All served on the earlier marketing committee.
Still, it's curious that a committee established to try to sell the city consists solely of older white men.
Trying to sell the city without including women, young people, minorities or others who don't fit the demographics of City Hall's typical profile is at least a questionable move.
But not a single city councilor piped up to ask about it.
Copyright 2014 All rights reserved. Contact Steve Collins at scollins@bristolpress.com

Democrats: Republicans should stick to facts

The other day, city Democratic Chairman Dean Kilbourne and Vice Chairman Bill Wolfe sent along this response to a recent GOP open letter:

DEMOCRATS RESPOND TO REPUBLICAN LEADERS


There they go again – the Republican Town Committee leaders are on the blog with negative attacks on our Democratic elected officials and candidates.  What would be more beneficial to the readers and to the voters are actual ideas and plans.  Answers that include: what would you do, and how would you accomplish your goals.


Voters on all levels, local, state and federal are tired of partisan politics.  Stop the bickering and the negative campaigning and put a plan into action.

If the Republican leaders are not able to put forth their plans for the City, then, at the very least, they have an obligation to write with some semblance of a factual basis.

First, as to Rob Michalik – let’s look at the facts: 

From 1999 to 2009, Plainville had the 11th lowest annualized effective tax increase in the state (out of 169 towns).  Rob was on the council for six of those years.  Also, while on the town council, Rob spearheaded various efforts to save the town money.  For instance, Rob pushed the town to purchase its streetlights from CL&P, thereby saving the town approximately $50,000 per year in maintenance costs.  He advocated that an Ebay-like auction procedure be implemented for the sale of bonds, which saved thousands of dollars in interest costs.  In addition, Rob championed an aggressive delinquent tax program, which has led to hundreds of thousands of dollars in back taxes being collected and reduced the tax burden on those who pay their taxes on time.  At DEDC, Rob worked primarily on efforts to help small businesses.  He worked on the Small Business Express program, which assisted more than 1,000 small businesses in Connecticut (including several in Bristol) and created or retained thousands of jobs across the state.  Rob proudly worked extensively in helping to establish a new Manufacturing Innovation Fund in the state, which will assist small manufacturers in making the investments in equipment, technology and job training to remain competitive, win new businesses and grow jobs.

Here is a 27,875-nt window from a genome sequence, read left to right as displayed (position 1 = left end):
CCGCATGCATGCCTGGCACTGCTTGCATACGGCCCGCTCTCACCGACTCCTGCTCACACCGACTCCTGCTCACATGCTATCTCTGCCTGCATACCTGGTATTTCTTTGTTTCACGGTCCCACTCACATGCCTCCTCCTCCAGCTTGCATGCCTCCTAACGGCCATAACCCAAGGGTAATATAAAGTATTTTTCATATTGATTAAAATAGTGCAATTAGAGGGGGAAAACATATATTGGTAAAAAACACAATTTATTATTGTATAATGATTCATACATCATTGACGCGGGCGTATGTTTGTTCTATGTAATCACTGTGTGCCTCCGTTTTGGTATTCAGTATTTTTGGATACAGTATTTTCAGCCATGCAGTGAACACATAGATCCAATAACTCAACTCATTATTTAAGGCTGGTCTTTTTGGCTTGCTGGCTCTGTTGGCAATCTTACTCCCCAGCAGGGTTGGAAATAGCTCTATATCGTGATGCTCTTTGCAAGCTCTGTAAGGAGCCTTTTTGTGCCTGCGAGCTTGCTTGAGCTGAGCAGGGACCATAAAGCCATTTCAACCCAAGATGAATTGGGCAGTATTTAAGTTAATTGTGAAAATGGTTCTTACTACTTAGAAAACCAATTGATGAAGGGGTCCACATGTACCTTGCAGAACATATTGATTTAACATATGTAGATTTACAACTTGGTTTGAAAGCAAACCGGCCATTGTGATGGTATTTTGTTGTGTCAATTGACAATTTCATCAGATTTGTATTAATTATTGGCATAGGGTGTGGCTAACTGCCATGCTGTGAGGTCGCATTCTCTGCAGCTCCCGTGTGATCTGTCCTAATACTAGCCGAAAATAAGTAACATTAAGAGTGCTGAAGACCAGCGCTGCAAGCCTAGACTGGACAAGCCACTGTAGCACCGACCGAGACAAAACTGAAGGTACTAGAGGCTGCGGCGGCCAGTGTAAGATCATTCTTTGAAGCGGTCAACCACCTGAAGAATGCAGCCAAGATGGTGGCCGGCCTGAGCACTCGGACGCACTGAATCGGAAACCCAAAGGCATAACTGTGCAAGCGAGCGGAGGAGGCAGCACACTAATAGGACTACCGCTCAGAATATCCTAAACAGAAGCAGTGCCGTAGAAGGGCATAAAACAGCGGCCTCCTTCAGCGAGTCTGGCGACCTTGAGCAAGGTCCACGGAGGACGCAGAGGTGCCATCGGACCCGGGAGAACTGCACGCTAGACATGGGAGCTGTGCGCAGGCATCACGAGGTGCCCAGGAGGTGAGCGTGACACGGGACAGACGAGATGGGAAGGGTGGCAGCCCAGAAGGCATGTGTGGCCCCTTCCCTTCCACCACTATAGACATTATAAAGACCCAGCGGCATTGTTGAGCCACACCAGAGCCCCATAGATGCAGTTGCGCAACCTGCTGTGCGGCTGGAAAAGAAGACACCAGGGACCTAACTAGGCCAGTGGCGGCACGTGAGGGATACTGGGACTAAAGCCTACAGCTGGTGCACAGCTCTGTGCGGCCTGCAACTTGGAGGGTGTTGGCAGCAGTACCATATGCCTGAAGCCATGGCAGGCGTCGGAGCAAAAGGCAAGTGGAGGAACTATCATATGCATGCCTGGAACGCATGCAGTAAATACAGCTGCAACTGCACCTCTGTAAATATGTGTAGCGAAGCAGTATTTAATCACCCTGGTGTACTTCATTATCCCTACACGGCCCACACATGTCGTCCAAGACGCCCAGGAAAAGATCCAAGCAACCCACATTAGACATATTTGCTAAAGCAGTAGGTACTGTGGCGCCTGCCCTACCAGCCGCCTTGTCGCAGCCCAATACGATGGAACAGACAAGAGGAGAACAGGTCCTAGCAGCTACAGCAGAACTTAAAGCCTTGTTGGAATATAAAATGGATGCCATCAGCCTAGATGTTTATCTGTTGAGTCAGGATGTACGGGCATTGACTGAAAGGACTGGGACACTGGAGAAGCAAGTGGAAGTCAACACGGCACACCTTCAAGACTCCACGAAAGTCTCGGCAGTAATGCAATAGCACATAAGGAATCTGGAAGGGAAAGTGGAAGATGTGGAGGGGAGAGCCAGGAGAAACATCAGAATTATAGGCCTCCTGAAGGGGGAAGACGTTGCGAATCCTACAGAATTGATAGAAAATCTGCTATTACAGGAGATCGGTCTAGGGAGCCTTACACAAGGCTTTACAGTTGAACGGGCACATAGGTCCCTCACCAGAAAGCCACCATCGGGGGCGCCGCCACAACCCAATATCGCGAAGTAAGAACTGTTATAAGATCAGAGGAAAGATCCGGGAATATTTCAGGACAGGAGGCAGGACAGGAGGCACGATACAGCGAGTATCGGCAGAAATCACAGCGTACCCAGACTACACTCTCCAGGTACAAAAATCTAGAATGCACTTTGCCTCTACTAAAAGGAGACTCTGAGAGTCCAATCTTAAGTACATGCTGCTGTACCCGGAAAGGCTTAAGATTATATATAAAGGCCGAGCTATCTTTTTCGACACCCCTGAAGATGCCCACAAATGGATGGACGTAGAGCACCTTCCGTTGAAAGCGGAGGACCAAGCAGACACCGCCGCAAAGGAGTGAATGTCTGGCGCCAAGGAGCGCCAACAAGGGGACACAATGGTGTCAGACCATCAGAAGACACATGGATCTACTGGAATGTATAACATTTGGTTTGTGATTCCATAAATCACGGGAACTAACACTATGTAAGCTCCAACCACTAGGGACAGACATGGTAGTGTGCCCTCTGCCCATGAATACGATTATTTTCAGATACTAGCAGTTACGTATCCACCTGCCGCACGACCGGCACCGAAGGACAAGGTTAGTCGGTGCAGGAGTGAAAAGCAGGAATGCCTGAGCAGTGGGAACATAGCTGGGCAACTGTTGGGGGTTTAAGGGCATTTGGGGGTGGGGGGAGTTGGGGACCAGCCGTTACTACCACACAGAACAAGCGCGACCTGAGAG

Rather than focus on the upcoming election of our state candidates, the Republican leaders attack our three Democratic Council members who all have taken a stand on some very difficult issues; slinging mud and calling them hypocrites.  In particular, they politicize the downtown/
Renaissance issue. 

Ellen Zoppo-Sassu has offered a compromise agreement that does not involve handing over city money to a private entity, but still gives the City a stakeholder position in the development.  Council member Zoppo-Sassu has moved a substantial amount of business forward for the City in her eleven months back on the City Council. 

They twist Mary Fortier’s statement about Renaissance being the preferred developer and point out that there is now new proposals at Ten Main Street and other sites.  These proposals are not on the seventeen acres and Renaissance is not the preferred developer of those new projects, yet it proves Council member Fortier’s point that private development may stimulate what is being proposed on the seventeen acres.

Lastly they criticize Calvin Brown for describing this as an emotional issue for the City and characterize his stance as absurd.  Calvin is 22 years old.  He was the highest vote getter in Council District 1 and city-wide.  Voters identified with his idealism.  It is Calvin’s generation that we need to retain and attract in order to maintain our middle class with young families choosing to live here, buy homes here, and put their children in our schools.